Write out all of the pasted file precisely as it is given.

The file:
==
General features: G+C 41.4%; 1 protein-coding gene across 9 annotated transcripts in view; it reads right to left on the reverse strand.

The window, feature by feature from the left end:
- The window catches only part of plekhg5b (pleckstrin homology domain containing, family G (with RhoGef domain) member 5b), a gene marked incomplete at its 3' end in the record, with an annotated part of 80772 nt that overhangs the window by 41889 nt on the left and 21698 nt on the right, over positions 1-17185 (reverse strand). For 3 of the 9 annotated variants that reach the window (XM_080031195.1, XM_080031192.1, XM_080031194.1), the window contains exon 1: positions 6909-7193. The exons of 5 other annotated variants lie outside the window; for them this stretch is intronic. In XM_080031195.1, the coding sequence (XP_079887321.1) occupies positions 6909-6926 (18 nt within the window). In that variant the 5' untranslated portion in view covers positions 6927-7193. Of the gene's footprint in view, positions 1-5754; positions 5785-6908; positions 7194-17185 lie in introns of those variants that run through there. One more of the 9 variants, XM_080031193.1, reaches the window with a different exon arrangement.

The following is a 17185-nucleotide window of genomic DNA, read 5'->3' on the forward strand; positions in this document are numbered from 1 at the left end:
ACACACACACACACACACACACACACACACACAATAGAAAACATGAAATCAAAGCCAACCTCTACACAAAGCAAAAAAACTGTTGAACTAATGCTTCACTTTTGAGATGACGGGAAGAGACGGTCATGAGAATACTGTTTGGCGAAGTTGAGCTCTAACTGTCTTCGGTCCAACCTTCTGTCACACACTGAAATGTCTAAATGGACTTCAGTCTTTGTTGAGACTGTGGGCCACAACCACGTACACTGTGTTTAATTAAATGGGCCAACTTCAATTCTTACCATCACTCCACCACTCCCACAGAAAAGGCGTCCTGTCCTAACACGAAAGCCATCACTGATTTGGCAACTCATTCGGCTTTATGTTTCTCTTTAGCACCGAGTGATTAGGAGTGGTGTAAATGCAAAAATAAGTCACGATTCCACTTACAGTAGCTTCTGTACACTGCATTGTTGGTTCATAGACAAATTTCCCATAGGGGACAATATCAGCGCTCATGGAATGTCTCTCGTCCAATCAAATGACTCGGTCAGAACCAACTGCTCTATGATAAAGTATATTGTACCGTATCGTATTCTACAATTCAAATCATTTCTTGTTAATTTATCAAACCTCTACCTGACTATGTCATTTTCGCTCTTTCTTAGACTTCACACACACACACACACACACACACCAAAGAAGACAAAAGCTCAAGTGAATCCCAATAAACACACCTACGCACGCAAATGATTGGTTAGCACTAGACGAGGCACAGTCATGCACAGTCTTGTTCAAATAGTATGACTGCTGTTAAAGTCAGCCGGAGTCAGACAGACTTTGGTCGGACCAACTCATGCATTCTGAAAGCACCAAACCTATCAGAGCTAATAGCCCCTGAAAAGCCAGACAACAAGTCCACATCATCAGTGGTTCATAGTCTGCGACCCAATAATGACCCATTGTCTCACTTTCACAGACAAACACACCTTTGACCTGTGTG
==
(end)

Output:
General features: G+C 41.4%; 1 protein-coding gene across 9 annotated transcripts in view; it reads right to left on the reverse strand.

The window, feature by feature from the left end:
- The window catches only part of plekhg5b (pleckstrin homology domain containing, family G (with RhoGef domain) member 5b), a gene marked incomplete at its 3' end in the record, with an annotated part of 80772 nt that overhangs the window by 41889 nt on the left and 21698 nt on the right, over positions 1-17185 (reverse strand). For 3 of the 9 annotated variants that reach the window (XM_080031195.1, XM_080031192.1, XM_080031194.1), the window contains exon 1: positions 6909-7193. The exons of 5 other annotated variants lie outside the window; for them this stretch is intronic. In XM_080031195.1, the coding sequence (XP_079887321.1) occupies positions 6909-6926 (18 nt within the window). In that variant the 5' untranslated portion in view covers positions 6927-7193. Of the gene's footprint in view, positions 1-5754; positions 5785-6908; positions 7194-17185 lie in introns of those variants that run through there. One more of the 9 variants, XM_080031193.1, reaches the window with a different exon arrangement.

The following is a 17185-nucleotide window of genomic DNA, read 5'->3' on the forward strand; positions in this document are numbered from 1 at the left end:
ACACACACACACACACACACACACACACACACAATAGAAAACATGAAATCAAAGCCAACCTCTACACAAAGCAAAAAAACTGTTGAACTAATGCTTCACTTTTGAGATGACGGGAAGAGACGGTCATGAGAATACTGTTTGGCGAAGTTGAGCTCTAACTGTCTTCGGTCCAACCTTCTGTCACACACTGAAATGTCTAAATGGACTTCAGTCTTTGTTGAGACTGTGGGCCACAACCACGTACACTGTGTTTAATTAAATGGGCCAACTTCAATTCTTACCATCACTCCACCACTCCCACAGAAAAGGCGTCCTGTCCTAACACGAAAGCCATCACTGATTTGGCAACTCATTCGGCTTTATGTTTCTCTTTAGCACCGAGTGATTAGGAGTGGTGTAAATGCAAAAATAAGTCACGATTCCACTTACAGTAGCTTCTGTACACTGCATTGTTGGTTCATAGACAAATTTCCCATAGGGGACAATATCAGCGCTCATGGAATGTCTCTCGTCCAATCAAATGACTCGGTCAGAACCAACTGCTCTATGATAAAGTATATTGTACCGTATCGTATTCTACAATTCAAATCATTTCTTGTTAATTTATCAAACCTCTACCTGACTATGTCATTTTCGCTCTTTCTTAGACTTCACACACACACACACACACACACACCAAAGAAGACAAAAGCTCAAGTGAATCCCAATAAACACACCTACGCACGCAAATGATTGGTTAGCACTAGACGAGGCACAGTCATGCACAGTCTTGTTCAAATAGTATGACTGCTGTTAAAGTCAGCCGGAGTCAGACAGACTTTGGTCGGACCAACTCATGCATTCTGAAAGCACCAAACCTATCAGAGCTAATAGCCCCTGAAAAGCCAGACAACAAGTCCACATCATCAGTGGTTCATAGTCTGCGACCCAATAATGACCCATTGTCTCACTTTCACAGACAAACACACCTTTGACCTGTGTG